Relationship between Shinkansen and Aoimori Railway

As described earlier, the opening of the Tohoku Shinkansen led directly to the establishment of Aoimori Railway, so Aoimori Railway cannot be considered completely separately from the shinkansen. As railway demand has decreased with diversification of transport modes, both regional railways and shinkansen have respective roles to play.
Back in the 1970s, Japan planned to build motorways and shinkansen nationwide to underpin national prosperity. In those days, the opening of a shinkansen meant expectations for more interaction between rural areas and major cities, helping stimulate regional economies. However, conversely, the effect of opening shinkansen just accelerated migration of rural populations to Tokyo. This drain on local populations weakened regional economic robustness, and local railways ultimately ceded their key transportation role to automobiles, resulting in line closures.
Even today, the popularization of air travel and penetration of private cars have multiplied options in the long-distance passenger travel sector, leaving local railways in decline.
The section of the Tohoku main line handed to Aomori Prefecture and Aoimori Railway was once the link between Tokyo and Aomori, and beyond to the Seikan ferry and on to Hokkaido, making it a key artery for carrying people and goods across Japan.
Nevertheless, even with the opening of the entire length of the Tohoku Shinkansen to Shin Aomori, the Tohoku main line and local lines can still play a role in competing effectively with air and car. The shinkansen brings people and tourists directly and quickly from Tokyo to Aomori while the conventional lines can play a role functioning as arteries within Aomori Prefecture carrying inter-regional travellers arriving by shinkansen onward to local destinations. For example, Aoimori Railway runs through famous hot spring areas, such as Asamushi and Komaki hot springs in the Tohoku region. Therefore, more than ever, local lines can be an important secondary network serving tourists coming to Aomori by shinkansen to visit sites like Lake Towada (Lake of Mystery) using Aoimori Railway, or the Shimokita Peninsula famed for tuna delicacies, and temples on Osorezan (Mt Fear) using the Ominato Line.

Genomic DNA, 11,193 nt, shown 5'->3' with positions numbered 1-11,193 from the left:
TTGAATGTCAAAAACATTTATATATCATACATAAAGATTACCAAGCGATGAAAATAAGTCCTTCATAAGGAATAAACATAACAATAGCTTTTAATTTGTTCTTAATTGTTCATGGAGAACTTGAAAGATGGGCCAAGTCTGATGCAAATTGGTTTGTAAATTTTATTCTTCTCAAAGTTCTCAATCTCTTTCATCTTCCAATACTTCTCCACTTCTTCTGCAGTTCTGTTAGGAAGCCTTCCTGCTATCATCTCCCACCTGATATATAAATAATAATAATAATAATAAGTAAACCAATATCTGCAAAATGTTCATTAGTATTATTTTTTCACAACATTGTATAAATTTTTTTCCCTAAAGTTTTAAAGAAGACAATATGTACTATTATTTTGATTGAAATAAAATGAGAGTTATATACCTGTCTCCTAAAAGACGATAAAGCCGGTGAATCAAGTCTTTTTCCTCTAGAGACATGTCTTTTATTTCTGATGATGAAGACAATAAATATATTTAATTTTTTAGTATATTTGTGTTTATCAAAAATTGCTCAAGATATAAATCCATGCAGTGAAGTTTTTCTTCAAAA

Furthermore, Aoimori Railway can play a feeder role in transporting local people to the shinkansen, so that they can travel onwards to other prefectures, Tokyo, and perhaps Narita Airport.
In conclusion, I would like to express my view on the hidden value found in local railways. In some strange way, stations—even small unmanned ones—are centres for their communities. Usually, we use railways without thinking, but once a line is closed and a station lost, the community loses vitality as if a light has gone out.
Although the Tohoku Shinkansen and Aoimori Railway run side by side from Hachinohe and Aomori (Shin Aomori), they are by no means rivals. Rather, I hope they can build a complementary relationship as an inseparable duo for revitalizing local communities.

Photo: Aoimori Railway track crossed by elevated shinkansen track near Kitatakaiwa Station (left: from driver’s cab; right: from platform) (Aoimori Railway)

Yuichi Nagafuchi
Mr Nagafuchi is currently an employee at Aoimori Railway Co. Ltd. Prior to joining the company in 2010, he was employed at Tenryu Hamanako Railway and has been a volunteer at a heritage railway in New Zealand.